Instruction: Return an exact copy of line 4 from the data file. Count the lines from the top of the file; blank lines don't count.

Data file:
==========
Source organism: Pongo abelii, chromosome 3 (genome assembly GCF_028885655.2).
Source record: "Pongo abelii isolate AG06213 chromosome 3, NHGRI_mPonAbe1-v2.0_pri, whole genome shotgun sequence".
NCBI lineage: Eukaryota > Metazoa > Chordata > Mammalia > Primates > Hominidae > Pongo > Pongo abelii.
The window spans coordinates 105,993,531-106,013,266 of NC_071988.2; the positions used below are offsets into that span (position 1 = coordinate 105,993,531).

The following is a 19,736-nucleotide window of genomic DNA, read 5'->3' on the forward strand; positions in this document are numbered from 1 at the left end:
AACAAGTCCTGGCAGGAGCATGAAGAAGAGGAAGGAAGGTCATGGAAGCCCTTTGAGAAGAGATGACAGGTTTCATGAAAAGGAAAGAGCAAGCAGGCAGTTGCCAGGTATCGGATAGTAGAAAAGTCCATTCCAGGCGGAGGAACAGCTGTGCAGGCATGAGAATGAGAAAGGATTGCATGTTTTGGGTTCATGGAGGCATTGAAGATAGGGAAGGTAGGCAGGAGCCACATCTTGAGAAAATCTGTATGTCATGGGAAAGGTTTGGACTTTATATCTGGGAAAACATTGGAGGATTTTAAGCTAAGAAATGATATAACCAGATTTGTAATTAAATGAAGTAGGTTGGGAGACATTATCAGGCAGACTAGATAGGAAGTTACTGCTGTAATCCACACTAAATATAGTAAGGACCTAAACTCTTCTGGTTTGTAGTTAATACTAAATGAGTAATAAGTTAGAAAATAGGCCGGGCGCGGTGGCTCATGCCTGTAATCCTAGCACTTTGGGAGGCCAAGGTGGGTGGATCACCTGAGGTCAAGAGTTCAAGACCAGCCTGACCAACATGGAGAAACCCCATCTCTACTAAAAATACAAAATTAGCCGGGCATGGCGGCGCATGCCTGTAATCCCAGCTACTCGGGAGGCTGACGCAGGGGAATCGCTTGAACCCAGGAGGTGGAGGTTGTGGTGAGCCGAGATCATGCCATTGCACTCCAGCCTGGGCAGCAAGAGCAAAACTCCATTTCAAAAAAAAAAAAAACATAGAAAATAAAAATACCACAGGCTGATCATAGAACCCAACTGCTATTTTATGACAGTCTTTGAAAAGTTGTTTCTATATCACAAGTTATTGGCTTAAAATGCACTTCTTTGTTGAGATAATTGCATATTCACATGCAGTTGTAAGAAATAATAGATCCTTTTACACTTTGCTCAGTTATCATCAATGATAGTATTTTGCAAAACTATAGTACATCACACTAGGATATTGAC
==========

The window spans coordinates 105,993,531-106,013,266 of NC_071988.2; the positions used below are offsets into that span (position 1 = coordinate 105,993,531).